2018 was a busy year for me. I published more than 80 stories, across 19 different outlets. I took up a lot more investigative reporting (and discovered I quite like it). I also created this newsletter! I’m grateful for your readership, which has truly helped me make this challenging line of work possible.
In keeping with roundups I did in 2017, 2016, and 2015, I’m going to once again take the end of December to reflect on some of the work I’m most proud of from the year.
1. The Intercept: “Minnesota Attorney General — Now Democratic Frontrunner for Governor — Relied On Government Employees For Campaign Work, They Say” and “It Was All True”: Minnesota Attorney General’s Former Deputy Speaks Out About Participation In Political Work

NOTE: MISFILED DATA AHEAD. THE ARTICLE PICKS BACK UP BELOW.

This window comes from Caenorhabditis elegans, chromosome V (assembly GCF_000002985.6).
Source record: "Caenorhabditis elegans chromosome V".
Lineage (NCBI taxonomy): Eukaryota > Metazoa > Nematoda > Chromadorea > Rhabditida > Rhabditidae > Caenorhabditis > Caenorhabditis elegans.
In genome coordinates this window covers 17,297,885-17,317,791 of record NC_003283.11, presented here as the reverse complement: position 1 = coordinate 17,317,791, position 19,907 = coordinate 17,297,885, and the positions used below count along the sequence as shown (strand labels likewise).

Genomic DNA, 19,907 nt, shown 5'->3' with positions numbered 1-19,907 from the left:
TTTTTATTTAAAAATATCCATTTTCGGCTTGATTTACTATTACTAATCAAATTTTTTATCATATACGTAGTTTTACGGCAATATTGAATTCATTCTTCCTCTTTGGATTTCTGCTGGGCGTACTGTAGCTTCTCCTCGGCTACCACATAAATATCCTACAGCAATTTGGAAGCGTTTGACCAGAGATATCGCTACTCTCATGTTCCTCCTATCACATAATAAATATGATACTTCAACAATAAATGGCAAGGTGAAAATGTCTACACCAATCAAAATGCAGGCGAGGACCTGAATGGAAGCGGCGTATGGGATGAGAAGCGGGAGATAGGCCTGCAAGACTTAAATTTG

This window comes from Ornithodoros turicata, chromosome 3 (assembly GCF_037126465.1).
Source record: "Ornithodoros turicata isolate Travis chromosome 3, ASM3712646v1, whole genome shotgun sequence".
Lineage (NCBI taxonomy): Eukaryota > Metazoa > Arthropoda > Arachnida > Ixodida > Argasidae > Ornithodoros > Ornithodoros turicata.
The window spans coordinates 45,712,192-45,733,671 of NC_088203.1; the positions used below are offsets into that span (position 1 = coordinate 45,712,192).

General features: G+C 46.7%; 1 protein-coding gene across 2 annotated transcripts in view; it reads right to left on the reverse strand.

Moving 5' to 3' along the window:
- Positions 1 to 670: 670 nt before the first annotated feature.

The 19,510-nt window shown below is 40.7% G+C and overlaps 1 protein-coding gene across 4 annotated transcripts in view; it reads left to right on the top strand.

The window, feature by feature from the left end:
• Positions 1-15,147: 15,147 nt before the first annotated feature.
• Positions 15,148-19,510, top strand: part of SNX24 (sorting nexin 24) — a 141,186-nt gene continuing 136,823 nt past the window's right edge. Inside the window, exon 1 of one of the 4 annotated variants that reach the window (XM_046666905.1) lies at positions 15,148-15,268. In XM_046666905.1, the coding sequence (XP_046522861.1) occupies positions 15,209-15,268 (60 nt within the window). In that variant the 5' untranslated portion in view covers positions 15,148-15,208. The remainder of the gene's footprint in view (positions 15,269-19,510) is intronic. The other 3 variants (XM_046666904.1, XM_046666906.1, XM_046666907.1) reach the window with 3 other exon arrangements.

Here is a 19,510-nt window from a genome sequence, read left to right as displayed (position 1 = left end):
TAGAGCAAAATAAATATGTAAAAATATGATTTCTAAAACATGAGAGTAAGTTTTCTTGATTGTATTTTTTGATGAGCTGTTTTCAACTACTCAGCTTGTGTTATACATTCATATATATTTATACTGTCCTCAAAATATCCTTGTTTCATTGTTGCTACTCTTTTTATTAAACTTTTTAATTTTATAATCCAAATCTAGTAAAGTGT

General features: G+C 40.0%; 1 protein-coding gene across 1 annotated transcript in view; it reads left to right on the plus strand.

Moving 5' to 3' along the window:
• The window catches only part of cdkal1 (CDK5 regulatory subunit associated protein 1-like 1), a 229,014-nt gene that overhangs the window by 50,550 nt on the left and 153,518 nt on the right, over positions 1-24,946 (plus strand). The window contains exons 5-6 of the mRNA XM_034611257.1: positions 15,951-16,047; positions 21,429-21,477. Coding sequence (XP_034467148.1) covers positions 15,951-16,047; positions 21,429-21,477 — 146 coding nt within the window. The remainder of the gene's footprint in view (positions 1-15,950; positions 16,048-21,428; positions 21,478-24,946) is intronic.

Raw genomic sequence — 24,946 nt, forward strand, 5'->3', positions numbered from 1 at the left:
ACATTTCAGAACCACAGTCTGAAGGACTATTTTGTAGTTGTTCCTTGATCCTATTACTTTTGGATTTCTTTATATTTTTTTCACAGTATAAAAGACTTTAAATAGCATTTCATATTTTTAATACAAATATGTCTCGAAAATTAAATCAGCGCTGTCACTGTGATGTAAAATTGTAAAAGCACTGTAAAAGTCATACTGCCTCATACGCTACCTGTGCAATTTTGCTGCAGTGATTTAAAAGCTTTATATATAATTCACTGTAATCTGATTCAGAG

I spent the summer in Minneapolis, and while I was there published a story about Minnesota’s longtime attorney general, Lori Swanson, who former and current employees told me routinely promoted employees who worked on her political campaigns. The first piece came out on a Monday, and because it partly relied on anonymous sources, the local press and political establishment tried to sweep it under the rug. Swanson’s office also tried to spin it as an attempt by the owners of the Intercept to settle some old feud on behalf of a company Swanson sued years six years ago. But three days later I published a follow-up, one that forced the state and local media to finally take it seriously. I firmly believe that the second story, which featured Swanson’s top deputy of eight years recounting his experiences on the record, would never have been possible without the first.
2. Washingtonian: “Has The New America Foundation Lost Its Way?”